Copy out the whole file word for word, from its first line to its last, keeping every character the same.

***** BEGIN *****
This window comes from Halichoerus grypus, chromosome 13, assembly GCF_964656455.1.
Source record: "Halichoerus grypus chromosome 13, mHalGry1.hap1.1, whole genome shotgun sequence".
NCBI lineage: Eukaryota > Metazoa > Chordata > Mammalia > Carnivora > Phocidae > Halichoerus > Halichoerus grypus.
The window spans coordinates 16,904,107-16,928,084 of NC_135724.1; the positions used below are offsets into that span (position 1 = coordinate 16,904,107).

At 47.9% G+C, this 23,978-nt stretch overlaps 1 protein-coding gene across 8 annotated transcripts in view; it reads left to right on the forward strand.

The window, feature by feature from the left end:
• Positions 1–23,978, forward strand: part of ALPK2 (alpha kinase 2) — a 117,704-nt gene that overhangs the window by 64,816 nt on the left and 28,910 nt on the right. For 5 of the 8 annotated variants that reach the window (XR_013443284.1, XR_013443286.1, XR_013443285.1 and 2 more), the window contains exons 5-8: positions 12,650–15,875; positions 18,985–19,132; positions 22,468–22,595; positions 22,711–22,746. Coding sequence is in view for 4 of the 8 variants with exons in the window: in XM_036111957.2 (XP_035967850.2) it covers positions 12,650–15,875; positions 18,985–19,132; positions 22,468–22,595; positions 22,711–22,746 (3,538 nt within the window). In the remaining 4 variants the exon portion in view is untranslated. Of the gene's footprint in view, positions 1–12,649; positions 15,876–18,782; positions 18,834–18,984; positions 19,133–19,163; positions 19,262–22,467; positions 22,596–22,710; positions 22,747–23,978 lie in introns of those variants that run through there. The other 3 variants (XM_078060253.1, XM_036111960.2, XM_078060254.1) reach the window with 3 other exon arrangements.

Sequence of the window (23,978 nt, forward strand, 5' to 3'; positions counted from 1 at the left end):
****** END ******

This window comes from Halichoerus grypus, chromosome 13, assembly GCF_964656455.1.
Source record: "Halichoerus grypus chromosome 13, mHalGry1.hap1.1, whole genome shotgun sequence".
NCBI lineage: Eukaryota > Metazoa > Chordata > Mammalia > Carnivora > Phocidae > Halichoerus > Halichoerus grypus.
The window spans coordinates 16,904,107-16,928,084 of NC_135724.1; the positions used below are offsets into that span (position 1 = coordinate 16,904,107).

At 47.9% G+C, this 23,978-nt stretch overlaps 1 protein-coding gene across 8 annotated transcripts in view; it reads left to right on the forward strand.

The window, feature by feature from the left end:
• Positions 1–23,978, forward strand: part of ALPK2 (alpha kinase 2) — a 117,704-nt gene that overhangs the window by 64,816 nt on the left and 28,910 nt on the right. For 5 of the 8 annotated variants that reach the window (XR_013443284.1, XR_013443286.1, XR_013443285.1 and 2 more), the window contains exons 5-8: positions 12,650–15,875; positions 18,985–19,132; positions 22,468–22,595; positions 22,711–22,746. Coding sequence is in view for 4 of the 8 variants with exons in the window: in XM_036111957.2 (XP_035967850.2) it covers positions 12,650–15,875; positions 18,985–19,132; positions 22,468–22,595; positions 22,711–22,746 (3,538 nt within the window). In the remaining 4 variants the exon portion in view is untranslated. Of the gene's footprint in view, positions 1–12,649; positions 15,876–18,782; positions 18,834–18,984; positions 19,133–19,163; positions 19,262–22,467; positions 22,596–22,710; positions 22,747–23,978 lie in introns of those variants that run through there. The other 3 variants (XM_078060253.1, XM_036111960.2, XM_078060254.1) reach the window with 3 other exon arrangements.

Sequence of the window (23,978 nt, forward strand, 5' to 3'; positions counted from 1 at the left end):